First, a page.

Good Worm Bin Progress?

Question from Matt:

My bin sat for 2 weeks prior to adding worms and was smelling pretty
bad, as expected. Two and a half weeks after adding the worms the
smell went away which is a good sign. The contents of the bin have
settled at least 6 inches so I added some shredded newspaper on the
top and moistened. I check it once per week and am finding 10-15 worms
crawling on the side of the bin above the bedding. Is this normal?
Should I add additional scraps to the bin? Do the worms eat the
bedding?

Hi Matt,
Let me start by saying that an aging bin actually shouldn’t smell bad. The idea is to mix in enough bulky, absorbent bedding (such as shredded cardboard), and provide enough air flow so this doesn’t become an issue. A smelly bin is typically indicative of anaerobic conditions – which can develop when: 1) too much food is added, or 2) not enough bedding is added, or 3) conditions become too wet, or 4) there isn’t enough air flow. Most often it is some combination of these (for example – moisture and aeration tend to be inversely proportional to one another – so if conditions are “too wet” you are basically guaranteed to also have “poor air flow”).

Anyway – I’m really glad your worms were able to remedy the situation. They tend to mix things up and aerate the materials, thus helping to eliminate some of those major anaerobic zones.
8)

It sounds like everything is proceeding nicely (a drop in the level of materials is a good sign for sure)! I wouldn’t worry TOO much about having a handful of worms on the sides – this is VERY normal in an enclosed plastic bin. You might want to add more air holes in the sides and lids (can’t really have “too many”) just to make sure there is decent air flow – I also highly recommend keeping a nice thick layer of bedding up top at all times. When you add this material dry, it serves to absorb moisture in this upper zone making it less appealing to the worms. It has the added bonus of guaranteeing that you will always have plenty of bedding to mix with your food wastes – I really like this K.I.S.S. approach since it means I don’t need to remember to add any bedding with my food. All I need to do is make sure I keep that layer at the top nice a thick all the time.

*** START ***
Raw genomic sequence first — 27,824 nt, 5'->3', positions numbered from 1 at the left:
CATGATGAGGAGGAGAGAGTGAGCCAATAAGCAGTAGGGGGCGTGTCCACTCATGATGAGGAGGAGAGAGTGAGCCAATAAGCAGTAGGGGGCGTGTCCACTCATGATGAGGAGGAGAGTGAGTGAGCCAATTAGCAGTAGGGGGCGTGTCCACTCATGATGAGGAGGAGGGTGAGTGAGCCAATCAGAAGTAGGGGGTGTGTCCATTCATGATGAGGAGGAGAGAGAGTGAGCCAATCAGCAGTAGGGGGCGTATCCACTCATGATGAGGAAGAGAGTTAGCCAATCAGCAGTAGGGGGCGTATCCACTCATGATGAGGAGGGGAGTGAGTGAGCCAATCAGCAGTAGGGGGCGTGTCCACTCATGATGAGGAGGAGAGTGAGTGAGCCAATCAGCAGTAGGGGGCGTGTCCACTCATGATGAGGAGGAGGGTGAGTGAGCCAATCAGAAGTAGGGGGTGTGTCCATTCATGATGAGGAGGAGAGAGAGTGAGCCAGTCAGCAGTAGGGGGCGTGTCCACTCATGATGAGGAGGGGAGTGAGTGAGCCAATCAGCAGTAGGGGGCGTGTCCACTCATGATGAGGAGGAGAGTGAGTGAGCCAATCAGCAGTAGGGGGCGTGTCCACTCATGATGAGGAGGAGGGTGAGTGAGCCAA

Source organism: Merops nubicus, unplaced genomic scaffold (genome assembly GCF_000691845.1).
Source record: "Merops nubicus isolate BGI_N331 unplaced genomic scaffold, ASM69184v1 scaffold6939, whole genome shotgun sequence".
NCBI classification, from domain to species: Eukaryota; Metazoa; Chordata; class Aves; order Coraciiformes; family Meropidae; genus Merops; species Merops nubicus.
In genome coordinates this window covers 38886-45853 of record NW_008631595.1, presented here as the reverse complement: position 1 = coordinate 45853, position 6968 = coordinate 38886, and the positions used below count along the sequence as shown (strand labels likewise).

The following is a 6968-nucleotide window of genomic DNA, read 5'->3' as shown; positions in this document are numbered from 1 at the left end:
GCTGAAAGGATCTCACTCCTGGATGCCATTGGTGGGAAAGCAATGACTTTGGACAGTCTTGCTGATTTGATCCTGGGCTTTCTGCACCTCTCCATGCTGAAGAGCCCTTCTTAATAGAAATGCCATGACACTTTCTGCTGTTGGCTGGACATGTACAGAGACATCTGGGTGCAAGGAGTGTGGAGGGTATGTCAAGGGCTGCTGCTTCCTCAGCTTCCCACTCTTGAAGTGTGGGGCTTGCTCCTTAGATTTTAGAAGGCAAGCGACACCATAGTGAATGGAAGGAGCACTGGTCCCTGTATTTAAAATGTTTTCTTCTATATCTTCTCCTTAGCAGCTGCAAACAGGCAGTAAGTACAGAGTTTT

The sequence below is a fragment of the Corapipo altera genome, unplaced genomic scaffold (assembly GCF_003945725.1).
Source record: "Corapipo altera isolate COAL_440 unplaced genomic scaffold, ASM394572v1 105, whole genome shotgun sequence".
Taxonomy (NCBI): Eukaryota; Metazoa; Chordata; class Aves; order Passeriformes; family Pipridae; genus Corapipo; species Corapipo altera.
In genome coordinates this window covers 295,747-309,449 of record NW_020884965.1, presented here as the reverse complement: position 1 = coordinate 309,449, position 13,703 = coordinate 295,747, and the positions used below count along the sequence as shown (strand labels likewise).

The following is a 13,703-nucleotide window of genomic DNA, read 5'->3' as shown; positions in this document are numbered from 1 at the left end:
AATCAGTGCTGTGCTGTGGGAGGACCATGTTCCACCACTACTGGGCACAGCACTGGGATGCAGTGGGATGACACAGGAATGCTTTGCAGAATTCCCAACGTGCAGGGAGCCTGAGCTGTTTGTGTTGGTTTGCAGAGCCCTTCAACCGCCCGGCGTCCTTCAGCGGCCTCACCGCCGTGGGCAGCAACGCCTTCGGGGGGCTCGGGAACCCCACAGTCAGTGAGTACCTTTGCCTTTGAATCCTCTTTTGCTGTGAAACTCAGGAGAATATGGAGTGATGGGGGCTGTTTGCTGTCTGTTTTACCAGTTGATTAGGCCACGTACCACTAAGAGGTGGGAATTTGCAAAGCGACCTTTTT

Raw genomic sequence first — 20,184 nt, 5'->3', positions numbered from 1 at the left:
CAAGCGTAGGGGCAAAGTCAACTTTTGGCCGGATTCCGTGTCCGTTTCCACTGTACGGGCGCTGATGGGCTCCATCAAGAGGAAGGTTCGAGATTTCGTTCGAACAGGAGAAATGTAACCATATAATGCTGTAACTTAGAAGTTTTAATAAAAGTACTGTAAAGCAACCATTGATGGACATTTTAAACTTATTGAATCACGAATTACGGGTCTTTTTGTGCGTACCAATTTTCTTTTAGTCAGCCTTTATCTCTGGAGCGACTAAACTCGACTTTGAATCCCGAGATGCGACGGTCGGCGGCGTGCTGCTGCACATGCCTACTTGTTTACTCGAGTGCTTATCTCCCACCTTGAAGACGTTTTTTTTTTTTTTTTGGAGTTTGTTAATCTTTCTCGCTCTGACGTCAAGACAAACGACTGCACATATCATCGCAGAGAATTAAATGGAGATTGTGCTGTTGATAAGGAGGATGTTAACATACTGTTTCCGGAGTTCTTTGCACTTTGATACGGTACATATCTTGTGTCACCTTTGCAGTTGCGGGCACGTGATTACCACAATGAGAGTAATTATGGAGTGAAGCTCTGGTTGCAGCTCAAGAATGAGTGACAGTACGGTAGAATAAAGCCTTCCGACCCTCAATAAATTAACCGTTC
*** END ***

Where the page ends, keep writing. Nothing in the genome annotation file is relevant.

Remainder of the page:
As for feeding, if the worms have processed most of the food you added when setting up the bin, by all means add some more. The key is simply to use their progress as your guide. If materials seem to be piling up a bit, definitely slow down your feeding until the worms catch up. To help them along, be sure to optimize the materials as well (age, freeze, chop etc). To answer your question – yes, worms do indeed consume bedding materials so don’t worry too much about starving them! (much easier to over-feed)

Hope this helps!
8)

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Comments

    • Peter
    • January 25, 2012

    Hello, this brings up something I’ve noticed and always wondered about. Btw I’ve got a worn inn that’s working fine so this is just curiosity as opposed to having a problem.

    I freeze my feedings before giving them to the worms. When it all breaks down and turns to mush 3-5 days later, I always have it go stinky. It doesn’t smell sitting in the inn, but if I dig into and inside the ooze, it smells. It doesnt’ seem to be an issue as I can have that smell and still have worms going through it eventually (it all gets eaten). If I add cardboard, I have the same pile of ooze but now with some cardboard floating around inside, it’s like tossing cardboard into a bucket of water heh. Unless it’s mostly cardboard, I can’t stop it from turning into an ooze pile, not with every piece of food going soft at the same time.